"Many quality measures apply to family medicine, so finding six to focus on should not be hard," writes Pogones. "But choose carefully. Your performance on these measures will affect your quality score, which in turn will affect your final score and your payments."
Clearly, a better understanding of the program's intricacies will benefit family physicians and potentially could lead to an upward payment adjustment in the future.
There's lots to cover when it comes to MIPS, so Pogones narrows her focus to specific areas where physician choices can make a difference.
For instance, she gives readers a crash course on benchmarks and decile scoring. "It is logical to think that you should focus on quality measures where your performance is best," writes Pogones. "However, this is not necessarily the case because your quality score is actually determined relative to a benchmark."
She goes over points, scoring and percentages, and provides links to relevant CMS spreadsheets for 2017. Pogones urges physicians to learn about these benchmarks to better understand how their performance on specific measures will affect their MIPS quality score, and then choose accordingly.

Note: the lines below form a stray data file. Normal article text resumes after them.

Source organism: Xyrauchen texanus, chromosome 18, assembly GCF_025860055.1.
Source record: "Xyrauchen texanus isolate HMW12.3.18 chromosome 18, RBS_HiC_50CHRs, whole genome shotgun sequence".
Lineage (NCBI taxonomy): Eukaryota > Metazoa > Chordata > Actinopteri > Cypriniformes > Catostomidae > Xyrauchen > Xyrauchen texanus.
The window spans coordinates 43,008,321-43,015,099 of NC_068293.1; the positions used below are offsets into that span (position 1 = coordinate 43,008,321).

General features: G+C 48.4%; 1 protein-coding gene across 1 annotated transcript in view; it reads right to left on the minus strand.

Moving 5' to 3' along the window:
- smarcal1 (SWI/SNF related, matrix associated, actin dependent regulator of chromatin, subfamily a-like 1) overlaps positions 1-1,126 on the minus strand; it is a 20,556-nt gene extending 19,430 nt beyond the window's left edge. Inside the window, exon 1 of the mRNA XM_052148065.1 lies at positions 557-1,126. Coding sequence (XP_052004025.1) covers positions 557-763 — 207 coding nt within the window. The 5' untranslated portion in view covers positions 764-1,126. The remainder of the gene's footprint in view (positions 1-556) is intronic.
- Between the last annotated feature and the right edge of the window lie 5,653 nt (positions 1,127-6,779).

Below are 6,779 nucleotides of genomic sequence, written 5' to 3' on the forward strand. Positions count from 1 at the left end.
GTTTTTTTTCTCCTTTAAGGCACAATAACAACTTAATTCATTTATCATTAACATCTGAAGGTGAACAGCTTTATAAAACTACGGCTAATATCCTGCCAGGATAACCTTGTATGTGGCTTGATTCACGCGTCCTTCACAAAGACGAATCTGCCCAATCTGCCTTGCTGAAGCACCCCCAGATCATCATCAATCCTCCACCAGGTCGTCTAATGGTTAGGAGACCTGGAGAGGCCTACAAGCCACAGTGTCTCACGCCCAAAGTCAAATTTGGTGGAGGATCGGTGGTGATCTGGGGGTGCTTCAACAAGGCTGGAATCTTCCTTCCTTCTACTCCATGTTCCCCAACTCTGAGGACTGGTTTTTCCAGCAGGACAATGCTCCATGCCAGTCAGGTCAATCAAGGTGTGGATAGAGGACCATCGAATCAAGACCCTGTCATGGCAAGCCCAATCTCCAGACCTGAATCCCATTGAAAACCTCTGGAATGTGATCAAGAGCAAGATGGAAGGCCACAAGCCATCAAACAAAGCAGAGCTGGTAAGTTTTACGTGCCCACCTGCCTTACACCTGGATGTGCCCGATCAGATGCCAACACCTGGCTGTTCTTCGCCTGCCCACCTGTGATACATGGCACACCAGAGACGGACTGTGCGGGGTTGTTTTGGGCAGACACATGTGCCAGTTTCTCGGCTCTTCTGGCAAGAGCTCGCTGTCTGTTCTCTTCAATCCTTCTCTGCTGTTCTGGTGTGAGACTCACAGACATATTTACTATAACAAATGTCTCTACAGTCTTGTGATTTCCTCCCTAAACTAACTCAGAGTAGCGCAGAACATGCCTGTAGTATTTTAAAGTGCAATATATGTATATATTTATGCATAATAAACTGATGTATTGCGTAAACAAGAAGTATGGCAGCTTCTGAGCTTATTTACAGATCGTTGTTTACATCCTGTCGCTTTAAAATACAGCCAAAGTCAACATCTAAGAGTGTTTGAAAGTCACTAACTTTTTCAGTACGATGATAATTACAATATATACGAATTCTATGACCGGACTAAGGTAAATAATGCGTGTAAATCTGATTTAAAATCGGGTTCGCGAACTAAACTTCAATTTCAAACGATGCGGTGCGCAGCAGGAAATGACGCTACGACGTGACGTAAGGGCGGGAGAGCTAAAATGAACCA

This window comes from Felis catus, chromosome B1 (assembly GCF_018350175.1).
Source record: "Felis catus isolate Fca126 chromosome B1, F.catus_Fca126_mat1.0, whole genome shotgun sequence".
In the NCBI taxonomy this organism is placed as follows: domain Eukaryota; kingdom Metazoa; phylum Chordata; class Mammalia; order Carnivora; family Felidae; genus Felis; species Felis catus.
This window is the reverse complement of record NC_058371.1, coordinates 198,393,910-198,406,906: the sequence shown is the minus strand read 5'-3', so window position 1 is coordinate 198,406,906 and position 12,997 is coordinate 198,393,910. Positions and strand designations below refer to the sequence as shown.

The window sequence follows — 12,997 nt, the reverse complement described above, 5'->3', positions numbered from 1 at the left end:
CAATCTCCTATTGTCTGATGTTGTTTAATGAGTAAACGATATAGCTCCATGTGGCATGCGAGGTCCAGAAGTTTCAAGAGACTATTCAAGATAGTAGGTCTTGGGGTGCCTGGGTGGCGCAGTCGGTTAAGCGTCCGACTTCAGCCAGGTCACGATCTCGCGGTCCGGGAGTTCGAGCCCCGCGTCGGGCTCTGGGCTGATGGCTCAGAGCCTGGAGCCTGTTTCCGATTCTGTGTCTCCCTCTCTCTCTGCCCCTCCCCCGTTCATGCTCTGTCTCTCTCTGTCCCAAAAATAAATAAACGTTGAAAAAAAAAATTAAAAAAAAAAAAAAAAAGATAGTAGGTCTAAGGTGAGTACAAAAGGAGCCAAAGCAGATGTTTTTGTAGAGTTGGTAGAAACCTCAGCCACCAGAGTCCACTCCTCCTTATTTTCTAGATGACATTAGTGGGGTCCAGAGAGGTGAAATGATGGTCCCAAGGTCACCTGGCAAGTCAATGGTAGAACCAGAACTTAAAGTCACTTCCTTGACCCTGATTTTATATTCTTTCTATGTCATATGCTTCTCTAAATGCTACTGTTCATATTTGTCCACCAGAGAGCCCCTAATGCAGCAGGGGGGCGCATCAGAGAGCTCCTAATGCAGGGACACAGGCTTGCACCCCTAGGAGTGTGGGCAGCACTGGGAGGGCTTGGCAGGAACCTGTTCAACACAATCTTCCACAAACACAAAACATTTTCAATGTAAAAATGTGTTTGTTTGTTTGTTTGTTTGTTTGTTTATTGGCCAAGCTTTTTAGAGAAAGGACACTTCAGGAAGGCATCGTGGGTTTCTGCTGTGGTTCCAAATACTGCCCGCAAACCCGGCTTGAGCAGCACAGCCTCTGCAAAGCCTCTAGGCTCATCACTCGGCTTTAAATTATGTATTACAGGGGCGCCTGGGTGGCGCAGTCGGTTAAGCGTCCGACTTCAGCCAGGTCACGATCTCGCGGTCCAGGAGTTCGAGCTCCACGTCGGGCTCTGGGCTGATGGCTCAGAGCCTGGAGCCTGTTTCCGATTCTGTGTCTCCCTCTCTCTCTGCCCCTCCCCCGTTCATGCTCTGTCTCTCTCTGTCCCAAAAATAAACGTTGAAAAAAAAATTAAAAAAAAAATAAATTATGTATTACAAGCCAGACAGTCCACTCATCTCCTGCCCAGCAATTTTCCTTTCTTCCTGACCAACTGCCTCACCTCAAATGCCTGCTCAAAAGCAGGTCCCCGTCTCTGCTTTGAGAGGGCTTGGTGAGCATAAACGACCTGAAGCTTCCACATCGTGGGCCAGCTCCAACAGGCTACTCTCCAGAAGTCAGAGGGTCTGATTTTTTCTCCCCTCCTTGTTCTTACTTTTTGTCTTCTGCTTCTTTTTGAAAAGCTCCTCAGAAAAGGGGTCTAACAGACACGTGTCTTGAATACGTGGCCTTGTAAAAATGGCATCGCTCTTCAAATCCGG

Pogones covers topped-out measures, scoring requirements and how to earn bonus points.
"If you report on certain high-priority measures or use end-to-end electronic reporting techniques, you can receive bonus points," says Pogones. "In fact, you can potentially increase your quality score by up to 20 percent, which would help offset lower performance scores."
She points out that 25 measures from the family medicine specialty set are eligible for high-priority bonus points, and she walks readers through how to identify those measures on CMS' QPP website.
The article includes several easy-to-follow charts that help explain complicated content and highlight important details on decile benchmarks, topped-out 2017 MIPS measures for family medicine and more.